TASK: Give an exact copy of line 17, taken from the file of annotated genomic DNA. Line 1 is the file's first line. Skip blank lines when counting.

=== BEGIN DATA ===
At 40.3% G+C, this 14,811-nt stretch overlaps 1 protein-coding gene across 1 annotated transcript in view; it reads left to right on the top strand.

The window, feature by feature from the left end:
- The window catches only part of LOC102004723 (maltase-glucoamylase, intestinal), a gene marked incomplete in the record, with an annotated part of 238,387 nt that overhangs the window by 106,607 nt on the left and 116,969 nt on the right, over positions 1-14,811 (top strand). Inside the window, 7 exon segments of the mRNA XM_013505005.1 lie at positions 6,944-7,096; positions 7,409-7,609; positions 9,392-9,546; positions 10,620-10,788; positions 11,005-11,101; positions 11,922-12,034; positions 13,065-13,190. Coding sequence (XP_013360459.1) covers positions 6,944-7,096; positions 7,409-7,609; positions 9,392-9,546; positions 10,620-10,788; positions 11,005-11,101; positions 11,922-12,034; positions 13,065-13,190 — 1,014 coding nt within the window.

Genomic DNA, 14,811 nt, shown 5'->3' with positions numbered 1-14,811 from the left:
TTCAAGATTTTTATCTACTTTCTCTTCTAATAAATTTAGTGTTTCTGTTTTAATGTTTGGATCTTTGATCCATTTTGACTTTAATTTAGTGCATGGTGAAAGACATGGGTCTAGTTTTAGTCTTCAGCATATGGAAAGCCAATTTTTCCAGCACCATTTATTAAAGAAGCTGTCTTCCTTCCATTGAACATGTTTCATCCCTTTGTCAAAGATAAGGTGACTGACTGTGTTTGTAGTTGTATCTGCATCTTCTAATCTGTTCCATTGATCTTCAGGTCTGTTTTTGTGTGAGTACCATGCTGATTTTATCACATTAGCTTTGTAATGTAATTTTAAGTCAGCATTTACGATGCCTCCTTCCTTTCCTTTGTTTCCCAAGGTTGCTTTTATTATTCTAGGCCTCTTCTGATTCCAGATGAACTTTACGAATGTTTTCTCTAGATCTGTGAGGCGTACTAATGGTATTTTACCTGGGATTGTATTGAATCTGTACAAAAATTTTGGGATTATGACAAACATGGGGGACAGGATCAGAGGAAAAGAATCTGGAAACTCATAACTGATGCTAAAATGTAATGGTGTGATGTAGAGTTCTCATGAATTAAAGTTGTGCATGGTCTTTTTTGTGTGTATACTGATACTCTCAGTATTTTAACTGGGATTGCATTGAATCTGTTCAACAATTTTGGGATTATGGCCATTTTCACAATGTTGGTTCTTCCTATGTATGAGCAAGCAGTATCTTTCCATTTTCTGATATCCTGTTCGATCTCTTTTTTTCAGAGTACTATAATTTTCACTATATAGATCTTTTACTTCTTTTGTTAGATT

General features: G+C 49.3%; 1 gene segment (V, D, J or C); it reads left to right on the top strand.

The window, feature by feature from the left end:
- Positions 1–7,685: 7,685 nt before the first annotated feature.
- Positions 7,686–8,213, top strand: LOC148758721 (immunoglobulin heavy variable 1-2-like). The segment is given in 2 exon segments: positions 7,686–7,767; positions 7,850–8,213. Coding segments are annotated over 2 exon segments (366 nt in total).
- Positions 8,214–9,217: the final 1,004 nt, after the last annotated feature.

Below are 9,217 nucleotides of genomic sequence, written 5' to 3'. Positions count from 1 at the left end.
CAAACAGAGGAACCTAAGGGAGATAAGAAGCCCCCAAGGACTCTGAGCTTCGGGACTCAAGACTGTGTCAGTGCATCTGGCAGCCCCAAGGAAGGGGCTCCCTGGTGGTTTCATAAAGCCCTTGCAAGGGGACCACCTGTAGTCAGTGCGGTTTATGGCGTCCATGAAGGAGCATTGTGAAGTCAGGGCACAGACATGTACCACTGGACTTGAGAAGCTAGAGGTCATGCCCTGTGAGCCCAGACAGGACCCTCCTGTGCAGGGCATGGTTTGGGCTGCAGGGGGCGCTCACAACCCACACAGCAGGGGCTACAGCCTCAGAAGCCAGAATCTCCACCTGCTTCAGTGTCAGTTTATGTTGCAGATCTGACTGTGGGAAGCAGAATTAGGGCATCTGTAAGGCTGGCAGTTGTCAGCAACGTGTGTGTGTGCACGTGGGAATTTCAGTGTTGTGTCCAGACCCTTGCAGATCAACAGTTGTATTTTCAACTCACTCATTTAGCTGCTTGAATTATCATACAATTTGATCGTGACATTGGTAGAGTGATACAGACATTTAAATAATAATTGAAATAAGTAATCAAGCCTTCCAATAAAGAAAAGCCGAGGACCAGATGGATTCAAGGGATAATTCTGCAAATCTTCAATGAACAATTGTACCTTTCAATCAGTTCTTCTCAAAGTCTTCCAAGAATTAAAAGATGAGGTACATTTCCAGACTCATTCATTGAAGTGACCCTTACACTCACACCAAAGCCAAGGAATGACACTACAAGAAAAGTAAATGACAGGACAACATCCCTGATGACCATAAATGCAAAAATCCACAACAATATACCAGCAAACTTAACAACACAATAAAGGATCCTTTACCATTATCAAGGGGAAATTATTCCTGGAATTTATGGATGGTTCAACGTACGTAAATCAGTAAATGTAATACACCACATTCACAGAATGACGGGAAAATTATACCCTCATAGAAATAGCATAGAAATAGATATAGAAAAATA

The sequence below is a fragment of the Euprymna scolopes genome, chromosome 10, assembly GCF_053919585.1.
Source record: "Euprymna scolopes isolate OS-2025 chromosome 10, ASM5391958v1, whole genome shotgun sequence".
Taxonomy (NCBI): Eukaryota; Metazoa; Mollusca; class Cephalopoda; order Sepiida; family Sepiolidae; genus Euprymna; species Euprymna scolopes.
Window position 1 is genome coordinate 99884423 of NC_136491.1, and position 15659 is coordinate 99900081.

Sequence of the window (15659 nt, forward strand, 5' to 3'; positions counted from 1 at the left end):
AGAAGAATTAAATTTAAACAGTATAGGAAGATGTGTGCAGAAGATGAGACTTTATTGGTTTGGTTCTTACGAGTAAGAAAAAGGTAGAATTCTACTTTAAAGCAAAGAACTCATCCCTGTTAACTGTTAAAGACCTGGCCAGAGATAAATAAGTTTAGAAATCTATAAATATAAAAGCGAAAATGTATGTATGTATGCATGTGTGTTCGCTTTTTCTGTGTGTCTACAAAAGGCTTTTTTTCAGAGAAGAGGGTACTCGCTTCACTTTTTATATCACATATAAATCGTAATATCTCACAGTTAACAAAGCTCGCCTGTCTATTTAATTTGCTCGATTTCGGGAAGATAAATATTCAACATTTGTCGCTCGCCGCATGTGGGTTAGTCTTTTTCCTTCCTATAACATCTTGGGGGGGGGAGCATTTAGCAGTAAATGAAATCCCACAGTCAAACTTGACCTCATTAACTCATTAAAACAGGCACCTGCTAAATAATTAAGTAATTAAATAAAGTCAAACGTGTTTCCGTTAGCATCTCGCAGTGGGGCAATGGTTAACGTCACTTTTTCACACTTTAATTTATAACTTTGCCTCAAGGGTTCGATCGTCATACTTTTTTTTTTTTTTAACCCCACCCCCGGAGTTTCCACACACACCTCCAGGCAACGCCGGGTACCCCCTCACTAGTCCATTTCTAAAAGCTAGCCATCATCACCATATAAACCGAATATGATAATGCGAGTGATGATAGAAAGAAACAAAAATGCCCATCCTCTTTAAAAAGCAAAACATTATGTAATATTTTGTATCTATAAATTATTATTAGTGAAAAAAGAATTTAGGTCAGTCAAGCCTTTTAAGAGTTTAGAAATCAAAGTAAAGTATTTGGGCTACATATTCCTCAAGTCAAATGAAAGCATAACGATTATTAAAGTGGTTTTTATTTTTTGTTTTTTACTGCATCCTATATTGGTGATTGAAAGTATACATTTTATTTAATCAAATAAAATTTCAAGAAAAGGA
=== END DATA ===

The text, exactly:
Sequence of the window (15659 nt, forward strand, 5' to 3'; positions counted from 1 at the left end):